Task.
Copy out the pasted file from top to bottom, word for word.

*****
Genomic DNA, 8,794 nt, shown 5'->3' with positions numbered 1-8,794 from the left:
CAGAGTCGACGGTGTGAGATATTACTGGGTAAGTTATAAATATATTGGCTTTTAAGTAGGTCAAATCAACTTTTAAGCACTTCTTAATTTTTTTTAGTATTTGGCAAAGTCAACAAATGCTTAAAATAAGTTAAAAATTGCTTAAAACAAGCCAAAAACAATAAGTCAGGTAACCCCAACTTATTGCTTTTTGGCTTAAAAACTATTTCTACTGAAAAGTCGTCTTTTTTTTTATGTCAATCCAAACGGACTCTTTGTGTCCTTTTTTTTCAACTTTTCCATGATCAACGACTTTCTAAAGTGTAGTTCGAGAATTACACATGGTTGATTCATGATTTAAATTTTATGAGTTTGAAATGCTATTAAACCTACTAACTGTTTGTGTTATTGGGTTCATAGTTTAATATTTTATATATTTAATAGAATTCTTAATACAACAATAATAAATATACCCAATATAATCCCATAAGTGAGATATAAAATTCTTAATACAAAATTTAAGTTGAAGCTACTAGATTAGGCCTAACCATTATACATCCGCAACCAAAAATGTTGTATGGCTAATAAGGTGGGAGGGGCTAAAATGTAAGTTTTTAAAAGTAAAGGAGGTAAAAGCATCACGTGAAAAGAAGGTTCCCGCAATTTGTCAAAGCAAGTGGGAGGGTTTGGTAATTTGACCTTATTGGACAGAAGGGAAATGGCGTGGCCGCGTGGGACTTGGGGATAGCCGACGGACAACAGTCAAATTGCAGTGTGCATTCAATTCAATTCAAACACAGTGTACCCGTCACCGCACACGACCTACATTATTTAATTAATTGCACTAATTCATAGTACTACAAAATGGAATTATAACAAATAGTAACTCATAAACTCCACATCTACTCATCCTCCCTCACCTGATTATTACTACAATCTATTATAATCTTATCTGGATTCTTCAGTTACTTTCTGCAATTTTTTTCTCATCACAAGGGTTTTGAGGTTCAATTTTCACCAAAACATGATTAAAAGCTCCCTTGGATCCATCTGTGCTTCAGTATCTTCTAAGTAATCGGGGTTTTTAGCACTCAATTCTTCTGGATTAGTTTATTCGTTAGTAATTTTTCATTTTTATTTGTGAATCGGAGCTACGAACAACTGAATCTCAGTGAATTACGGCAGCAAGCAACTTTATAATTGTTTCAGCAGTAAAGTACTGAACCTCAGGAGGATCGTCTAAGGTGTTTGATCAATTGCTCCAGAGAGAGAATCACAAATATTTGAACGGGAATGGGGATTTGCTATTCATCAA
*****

Genomic DNA, 8,794 nt, shown 5'->3' with positions numbered 1-8,794 from the left:
CAGAGTCGACGGTGTGAGATATTACTGGGTAAGTTATAAATATATTGGCTTTTAAGTAGGTCAAATCAACTTTTAAGCACTTCTTAATTTTTTTTAGTATTTGGCAAAGTCAACAAATGCTTAAAATAAGTTAAAAATTGCTTAAAACAAGCCAAAAACAATAAGTCAGGTAACCCCAACTTATTGCTTTTTGGCTTAAAAACTATTTCTACTGAAAAGTCGTCTTTTTTTTTATGTCAATCCAAACGGACTCTTTGTGTCCTTTTTTTTCAACTTTTCCATGATCAACGACTTTCTAAAGTGTAGTTCGAGAATTACACATGGTTGATTCATGATTTAAATTTTATGAGTTTGAAATGCTATTAAACCTACTAACTGTTTGTGTTATTGGGTTCATAGTTTAATATTTTATATATTTAATAGAATTCTTAATACAACAATAATAAATATACCCAATATAATCCCATAAGTGAGATATAAAATTCTTAATACAAAATTTAAGTTGAAGCTACTAGATTAGGCCTAACCATTATACATCCGCAACCAAAAATGTTGTATGGCTAATAAGGTGGGAGGGGCTAAAATGTAAGTTTTTAAAAGTAAAGGAGGTAAAAGCATCACGTGAAAAGAAGGTTCCCGCAATTTGTCAAAGCAAGTGGGAGGGTTTGGTAATTTGACCTTATTGGACAGAAGGGAAATGGCGTGGCCGCGTGGGACTTGGGGATAGCCGACGGACAACAGTCAAATTGCAGTGTGCATTCAATTCAATTCAAACACAGTGTACCCGTCACCGCACACGACCTACATTATTTAATTAATTGCACTAATTCATAGTACTACAAAATGGAATTATAACAAATAGTAACTCATAAACTCCACATCTACTCATCCTCCCTCACCTGATTATTACTACAATCTATTATAATCTTATCTGGATTCTTCAGTTACTTTCTGCAATTTTTTTCTCATCACAAGGGTTTTGAGGTTCAATTTTCACCAAAACATGATTAAAAGCTCCCTTGGATCCATCTGTGCTTCAGTATCTTCTAAGTAATCGGGGTTTTTAGCACTCAATTCTTCTGGATTAGTTTATTCGTTAGTAATTTTTCATTTTTATTTGTGAATCGGAGCTACGAACAACTGAATCTCAGTGAATTACGGCAGCAAGCAACTTTATAATTGTTTCAGCAGTAAAGTACTGAACCTCAGGAGGATCGTCTAAGGTGTTTGATCAATTGCTCCAGAGAGAGAATCACAAATATTTGAACGGGAATGGGGATTTGCTATTCATCAA